Tomorrow it’s back to boots.



My Favorite Addiction

I love coffee. I’ve loved coffee since I was a little girl and my parents let me try some, thinking I wouldn’t like it. This tactic worked great for alcohol, which I thought was nasty and avoided like the plague until I was in my mid-twenties. But not for coffee. Oh, no. When I was younger, I preferred it with cream and sugar – but even the blackest, bitterest stuff was passable.

For a long time I only allowed myself to have coffee (or any caffeine) occasionally. I was highly averse to the idea of being addicted to anything, and I’ve seen my dad struggle to cut back on caffeine several times over the years, so I was wary. But I love the taste of the stuff. There’s no getting around that. It’s not that I CAN’T quit – I’ve stopped drinking coffee for months at a time – I just don’t WANT to.

I remember the first time I got an espresso drink from a small café. I was blown away by the depth of its flavor. I didn’t understand the difference between espresso and regular brewed coffee, and I was in awe that you could put so much milk and flavoring in it and still have the coffee flavor come through so strongly. I would try to make something similar at home and it would taste weak and watery.

Eventually I learned the difference, and that I would have to get a different kind of machine to get the results I wanted. I put it off for a long time, opting for a simple French press instead, but the rich, bold flavor of espresso still called to me. A few years ago I buckled down and did some research on espresso machines and grinders, and down the rabbit hole I went.

The DeLonghi EC-155 is my machine of choice. It performs decently out-of-the-box, and with a few small modifications it blows away every other home-model machine I’ve used. The modifications I’ve done have been more or less to remove the “idiot friendly” components. It comes with pressurized filter baskets and a big plastic tip on the steam wand. These make it easier to achieve a perfectly mediocre cup of espresso without as much risk of totally screwing it up, but they also put a cap on the machine’s performance. So I’ve replaced the stock steam wand with a compatible part for a different machine (and rerouted it to the other side of the machine, where the useless built-in tamper used to be), and I sawed off the bottom of my portafilter and replaced the stock basket with a slightly larger, unpressurized basket.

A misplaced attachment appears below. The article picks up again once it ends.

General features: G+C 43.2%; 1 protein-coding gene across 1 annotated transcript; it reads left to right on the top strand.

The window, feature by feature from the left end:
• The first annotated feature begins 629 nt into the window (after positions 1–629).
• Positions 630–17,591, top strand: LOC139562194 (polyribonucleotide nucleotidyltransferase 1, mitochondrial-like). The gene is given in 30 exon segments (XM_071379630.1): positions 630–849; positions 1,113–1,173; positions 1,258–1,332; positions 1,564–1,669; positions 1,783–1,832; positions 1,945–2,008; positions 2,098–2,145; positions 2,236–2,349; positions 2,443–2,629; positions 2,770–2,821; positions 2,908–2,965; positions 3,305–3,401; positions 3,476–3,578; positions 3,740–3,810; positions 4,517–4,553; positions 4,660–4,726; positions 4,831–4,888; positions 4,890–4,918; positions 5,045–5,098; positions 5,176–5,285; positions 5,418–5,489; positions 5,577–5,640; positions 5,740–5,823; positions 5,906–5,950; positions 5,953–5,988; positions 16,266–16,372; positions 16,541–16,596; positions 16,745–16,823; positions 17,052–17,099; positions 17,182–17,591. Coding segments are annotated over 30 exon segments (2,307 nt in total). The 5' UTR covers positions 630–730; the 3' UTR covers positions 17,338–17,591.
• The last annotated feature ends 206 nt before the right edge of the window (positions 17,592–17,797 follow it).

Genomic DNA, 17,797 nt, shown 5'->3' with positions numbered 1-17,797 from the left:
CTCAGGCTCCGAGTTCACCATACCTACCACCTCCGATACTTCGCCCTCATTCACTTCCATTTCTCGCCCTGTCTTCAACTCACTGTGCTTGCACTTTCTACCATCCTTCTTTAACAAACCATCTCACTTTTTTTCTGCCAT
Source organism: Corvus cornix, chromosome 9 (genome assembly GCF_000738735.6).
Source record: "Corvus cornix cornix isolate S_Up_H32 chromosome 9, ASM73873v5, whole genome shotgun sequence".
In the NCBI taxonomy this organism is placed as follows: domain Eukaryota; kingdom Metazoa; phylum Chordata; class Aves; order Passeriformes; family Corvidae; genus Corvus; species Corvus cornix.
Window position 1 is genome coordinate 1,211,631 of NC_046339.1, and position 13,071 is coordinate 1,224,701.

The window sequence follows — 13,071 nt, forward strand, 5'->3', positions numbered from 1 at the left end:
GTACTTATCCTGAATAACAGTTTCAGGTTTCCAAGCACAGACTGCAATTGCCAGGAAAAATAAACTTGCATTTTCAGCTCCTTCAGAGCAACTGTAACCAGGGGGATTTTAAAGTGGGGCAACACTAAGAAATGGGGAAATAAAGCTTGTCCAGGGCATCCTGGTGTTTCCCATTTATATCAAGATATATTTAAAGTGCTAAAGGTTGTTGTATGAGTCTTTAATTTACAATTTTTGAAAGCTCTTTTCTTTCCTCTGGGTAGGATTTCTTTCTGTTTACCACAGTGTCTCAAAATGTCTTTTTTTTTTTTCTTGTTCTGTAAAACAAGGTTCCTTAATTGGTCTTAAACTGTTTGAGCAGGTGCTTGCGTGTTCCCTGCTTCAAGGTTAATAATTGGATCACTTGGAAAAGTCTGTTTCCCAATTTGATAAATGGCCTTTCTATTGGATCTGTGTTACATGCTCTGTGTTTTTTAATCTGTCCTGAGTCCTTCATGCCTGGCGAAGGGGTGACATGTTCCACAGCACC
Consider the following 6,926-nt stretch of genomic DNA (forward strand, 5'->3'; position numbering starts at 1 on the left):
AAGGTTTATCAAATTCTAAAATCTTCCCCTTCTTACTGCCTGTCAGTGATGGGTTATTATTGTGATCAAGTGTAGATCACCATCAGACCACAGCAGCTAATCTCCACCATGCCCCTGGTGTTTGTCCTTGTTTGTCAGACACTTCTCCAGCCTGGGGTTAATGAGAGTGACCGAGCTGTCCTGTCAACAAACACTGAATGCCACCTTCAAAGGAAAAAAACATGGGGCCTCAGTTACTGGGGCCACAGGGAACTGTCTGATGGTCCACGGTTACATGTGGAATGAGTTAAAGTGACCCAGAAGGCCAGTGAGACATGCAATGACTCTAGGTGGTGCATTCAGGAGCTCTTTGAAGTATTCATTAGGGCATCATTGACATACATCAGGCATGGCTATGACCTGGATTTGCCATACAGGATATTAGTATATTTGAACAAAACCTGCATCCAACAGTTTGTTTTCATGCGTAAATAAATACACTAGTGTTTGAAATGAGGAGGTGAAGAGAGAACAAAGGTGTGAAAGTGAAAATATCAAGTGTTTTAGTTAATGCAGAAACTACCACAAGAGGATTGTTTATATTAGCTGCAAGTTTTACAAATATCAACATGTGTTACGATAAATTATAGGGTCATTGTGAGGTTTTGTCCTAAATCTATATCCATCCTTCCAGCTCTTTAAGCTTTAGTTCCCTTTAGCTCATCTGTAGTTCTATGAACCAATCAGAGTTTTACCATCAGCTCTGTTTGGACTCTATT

The result is a more finicky machine, but paired with a decent grinder and a real tamper, and a solid set of barista skills, it can pull shots and texture milk on par with large commercial machines. The main thing it lacks is capacity and speed. It doesn’t really have enough steam power or vertical space for more than a 12 oz pitcher, and trying to remove the spent puck to pull extra shots right away can get messy. This isn’t an issue for me, since I like my espresso drinks short anyway. My standard is a double shot with 5-6 oz of frothy half-and-half. Sometimes I skip the dairy and drink it straight.

I’ve since worked as a barista for a couple years, on a couple different high-end machines, and I actually find that I prefer the espresso I get from my little machine at home. Of course, the biggest issue with these little home machines is that they’re not made for heavy use. At a rate of 2-3 cups per day between me and my fiancé, my little DeLonghi doesn’t have a whole lot of DeLongevity. My first one stopped working properly after being used so much and so often that the wiring actually started melting.

Since then I’ve purchased FOUR MORE. Machine Number Two is still functional, but I went ahead and ordered another one so I’d have a backup… and then I found two more of them at a thrift store for $15 each. Machine Number Two has been acting like it needs to be de-scaled (mineral buildup), so I pulled out Machine Number Three (also outfitted with a new steam wand) – but found that it has a small problem with a valve in the boiler and leaks steam and water from the grouphead.